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Descriptive Attribute Value(s)
Type Warriors, Horses, and Chariots
Title Chariot Model Group
Excavation Unit 10
Stratigraphic Unit 1099.049 & 1099.153
Context Found separately in two pieces (EU 10/SU 1099.049 and EU 10/SU 1099.153) in the construction fill of the hard-packed floor layer associated with the Hellenistic-Roman phase of the sanctuary.
Current Location Larnaka District Archaeological Museum, Cyprus
Material Terracotta
Height (cm) 12.46
Width (cm) 9.805
Date 600 – 500 BCE
Thickness (cm) 9.335
Weight (kg) 0.35
Description Handmade terracotta chariot model (three pieces, now joined) with chariot box and attachment points of three figures preserved. The chariot box is roughly square, missing the top of the upper left guard. A hole for an axle is preserved at the bottom right; the left axle is broken off within the fitting. The beginnings of two draft poles are preserved on the upper front guard (similar to other chariots from Malloura). The chariot box is divided into two compartments by a central partition, which ends at the rear of the box in a vertical loop. The lower bodies of a charioteer and two passengers (likely warriors) are preserved inside: two pressed against the inner front of the box on either side of the central partition, and a third standing behind the rear loop with the lower body and separated left hand attached to the loop preserved. All three cylindrical torsos were smoothed onto the floor with no legs articulated. The upper rear of the right guard is pierced with a circular hole. A broken cylinder of clay attached to the right exterior guard may represent a spear held by the right charioteer. A circular shield decorated with piercings passim is attached to the exterior right guard. A small, attached piece of clay on top of the rear right guard might represent the hand of the third back passenger. The back of the chariot box is open; the rear floor ends in a thin, overhanging lip that creates a platform. The bottom of the chariot is semi-hollow, revealing the axle cavities. There are traces of red pigment on the proper right exterior, shield, and spear, as well as faint traces on the exterior of the front. The fabric is a light gray (2.5Y 7/2).
Commentary AAP-AM-589+1193 is similar to numerous chariot models dedicated at sanctuaries of male deities throughout Cyprus in the CA period, especially in the sixth century BCE. This Malloura chariot is somewhat similar to the small, handmade chariot models from the sanctuary of Apollo Hylates at Kourion (Young and Young 1955: pls. 26–27). Yet, the Malloura chariot is executed in a unique local style, characterized by larger, complex chariot boxes and schematic handmade riders with different headdresses (when preserved). The box with vertical loop and three passengers is similar to a more complete chariot model from the Michaelides Collection, now in the Cyprus Museum (Crouwel 1987: 107, no. 50, pl. XXXIX: 2; Karageorghis 1995: 104, cat. no. 4, pl. LV: 4), and larger examples with similar interior arrangements with three passengers come from Ayia Irini and Meniko-Litharkes (Karageorghis 1995: 108–10, cat. nos. 5–6, 9–10, pls. LIX, LX, LXII, LXIII). Bronze loops like the ones depicted on this model have been found in association with an actual chariot from the Salamis necropolis (Karageorghis 1973: 73, 79, pl. CCLXXVI: no. 220/2). Models such as AAP-AM-589+1193 are not accurate depictions of chariots, but instead represent stylized versions, schematically rendered by coroplasts. It is notable that at Malloura and other sanctuaries, terracotta chariot models are often overtly militaristic, with armed warriors as passengers, while the few limestone representations of chariots (see AAP-AM-4360) at Malloura and elsewhere contain unarmed dignitaries, emphasizing the use of these vehicles in war and processions. The link between terracotta war chariot models and male sanctuaries (especially those of Apollo) links this type with male deities on Cyprus.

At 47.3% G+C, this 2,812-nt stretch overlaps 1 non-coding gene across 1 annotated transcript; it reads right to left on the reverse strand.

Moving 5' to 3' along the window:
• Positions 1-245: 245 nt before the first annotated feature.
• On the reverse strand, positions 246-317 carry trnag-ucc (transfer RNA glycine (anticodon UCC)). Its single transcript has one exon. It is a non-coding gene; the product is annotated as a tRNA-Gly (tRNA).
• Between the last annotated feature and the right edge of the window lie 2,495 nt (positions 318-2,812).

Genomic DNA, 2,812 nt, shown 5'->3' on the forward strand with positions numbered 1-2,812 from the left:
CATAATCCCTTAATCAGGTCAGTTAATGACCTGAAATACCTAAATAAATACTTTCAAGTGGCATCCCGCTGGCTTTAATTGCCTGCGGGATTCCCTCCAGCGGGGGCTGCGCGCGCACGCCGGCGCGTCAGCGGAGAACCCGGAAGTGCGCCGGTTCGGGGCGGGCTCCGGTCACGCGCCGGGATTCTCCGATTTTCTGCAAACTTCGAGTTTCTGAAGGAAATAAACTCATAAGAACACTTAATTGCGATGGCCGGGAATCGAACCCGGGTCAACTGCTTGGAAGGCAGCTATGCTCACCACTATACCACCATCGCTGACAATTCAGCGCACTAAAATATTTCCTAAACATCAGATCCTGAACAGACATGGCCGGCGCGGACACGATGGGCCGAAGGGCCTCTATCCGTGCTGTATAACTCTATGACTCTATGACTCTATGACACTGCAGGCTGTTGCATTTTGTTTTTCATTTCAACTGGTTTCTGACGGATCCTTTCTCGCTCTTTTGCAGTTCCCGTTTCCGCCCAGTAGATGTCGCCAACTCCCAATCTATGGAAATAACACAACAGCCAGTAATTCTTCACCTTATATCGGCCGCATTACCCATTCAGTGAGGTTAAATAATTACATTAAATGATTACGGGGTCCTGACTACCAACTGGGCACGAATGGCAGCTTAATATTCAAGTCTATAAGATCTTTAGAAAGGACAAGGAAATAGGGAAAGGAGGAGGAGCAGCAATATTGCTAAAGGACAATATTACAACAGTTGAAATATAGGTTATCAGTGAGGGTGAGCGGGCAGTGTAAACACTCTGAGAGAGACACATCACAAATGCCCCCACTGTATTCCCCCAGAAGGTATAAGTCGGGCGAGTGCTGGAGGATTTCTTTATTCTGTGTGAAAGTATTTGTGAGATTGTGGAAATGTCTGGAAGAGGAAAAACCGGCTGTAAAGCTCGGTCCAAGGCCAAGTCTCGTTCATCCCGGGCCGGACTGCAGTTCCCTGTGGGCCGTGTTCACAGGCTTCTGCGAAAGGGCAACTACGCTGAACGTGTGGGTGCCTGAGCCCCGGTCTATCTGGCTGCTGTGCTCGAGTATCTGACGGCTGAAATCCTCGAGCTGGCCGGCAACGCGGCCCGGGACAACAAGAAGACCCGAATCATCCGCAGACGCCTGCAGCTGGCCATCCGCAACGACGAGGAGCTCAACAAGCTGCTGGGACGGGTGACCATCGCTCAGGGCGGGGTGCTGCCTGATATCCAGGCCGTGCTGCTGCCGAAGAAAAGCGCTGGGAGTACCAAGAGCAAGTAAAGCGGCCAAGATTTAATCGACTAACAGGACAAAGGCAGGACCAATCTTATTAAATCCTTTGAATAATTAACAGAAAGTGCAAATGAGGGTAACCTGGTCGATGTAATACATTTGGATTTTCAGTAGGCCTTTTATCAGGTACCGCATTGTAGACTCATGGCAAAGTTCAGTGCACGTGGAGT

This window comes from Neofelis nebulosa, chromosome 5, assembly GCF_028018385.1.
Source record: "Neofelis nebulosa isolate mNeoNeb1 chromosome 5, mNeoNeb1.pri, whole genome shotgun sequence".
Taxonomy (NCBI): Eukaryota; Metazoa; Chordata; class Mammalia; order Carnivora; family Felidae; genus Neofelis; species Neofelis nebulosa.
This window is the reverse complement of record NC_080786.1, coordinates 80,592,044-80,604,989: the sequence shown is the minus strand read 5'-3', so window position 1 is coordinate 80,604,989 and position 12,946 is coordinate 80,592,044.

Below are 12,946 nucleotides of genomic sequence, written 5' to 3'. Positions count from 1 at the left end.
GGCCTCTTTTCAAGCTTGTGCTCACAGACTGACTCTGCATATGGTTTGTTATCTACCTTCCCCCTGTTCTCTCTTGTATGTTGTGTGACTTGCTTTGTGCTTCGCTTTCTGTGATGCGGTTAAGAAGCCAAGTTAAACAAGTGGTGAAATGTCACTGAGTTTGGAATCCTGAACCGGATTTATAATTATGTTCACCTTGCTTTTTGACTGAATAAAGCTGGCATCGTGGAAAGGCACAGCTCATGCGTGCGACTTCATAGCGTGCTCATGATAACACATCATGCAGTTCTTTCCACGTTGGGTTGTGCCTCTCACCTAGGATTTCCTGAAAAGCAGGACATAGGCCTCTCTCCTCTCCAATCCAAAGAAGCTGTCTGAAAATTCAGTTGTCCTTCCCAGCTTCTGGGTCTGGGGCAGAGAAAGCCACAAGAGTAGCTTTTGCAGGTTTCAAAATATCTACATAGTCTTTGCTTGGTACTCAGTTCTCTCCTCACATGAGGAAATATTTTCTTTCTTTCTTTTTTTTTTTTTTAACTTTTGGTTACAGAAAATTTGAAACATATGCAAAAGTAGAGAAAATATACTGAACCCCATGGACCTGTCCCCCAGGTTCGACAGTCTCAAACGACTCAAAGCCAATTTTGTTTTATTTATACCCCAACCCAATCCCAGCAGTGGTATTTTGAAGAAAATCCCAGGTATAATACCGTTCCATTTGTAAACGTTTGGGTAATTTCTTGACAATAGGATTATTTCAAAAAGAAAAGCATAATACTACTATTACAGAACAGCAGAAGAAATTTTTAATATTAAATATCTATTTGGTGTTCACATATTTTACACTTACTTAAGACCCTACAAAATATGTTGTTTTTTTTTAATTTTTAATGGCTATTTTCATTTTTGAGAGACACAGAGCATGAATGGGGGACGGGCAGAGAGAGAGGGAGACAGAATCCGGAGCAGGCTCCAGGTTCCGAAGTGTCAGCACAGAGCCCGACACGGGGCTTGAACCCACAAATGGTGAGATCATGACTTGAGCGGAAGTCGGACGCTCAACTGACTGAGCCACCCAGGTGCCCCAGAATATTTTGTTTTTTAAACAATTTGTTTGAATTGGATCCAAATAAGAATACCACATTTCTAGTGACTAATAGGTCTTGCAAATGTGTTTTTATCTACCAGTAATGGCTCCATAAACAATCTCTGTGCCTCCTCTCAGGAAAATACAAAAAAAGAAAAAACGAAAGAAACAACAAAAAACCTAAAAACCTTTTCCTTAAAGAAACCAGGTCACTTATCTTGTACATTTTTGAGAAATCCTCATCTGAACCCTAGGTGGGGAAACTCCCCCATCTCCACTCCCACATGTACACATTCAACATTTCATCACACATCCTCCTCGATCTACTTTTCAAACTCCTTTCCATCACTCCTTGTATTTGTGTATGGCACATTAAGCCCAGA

Bibliography Averett 2011: 137, fig. 10.4
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Suggested Citation

Derek Counts, Erin Averett, Kevin Garstki. (2020) "AAP-AM-589+1193 from Europe/Cyprus/Athienou-Malloura". In Visualizing Votive Practice: Exploring Limestone and Terracotta Sculpture from Athienou-Malloura through 3D Models. Derek B. Counts, Erin Walcek Averett, Kevin Garstki, Michael Toumazou (Ed). Released: 2020-07-28. Open Context. <> ARK (Archive):

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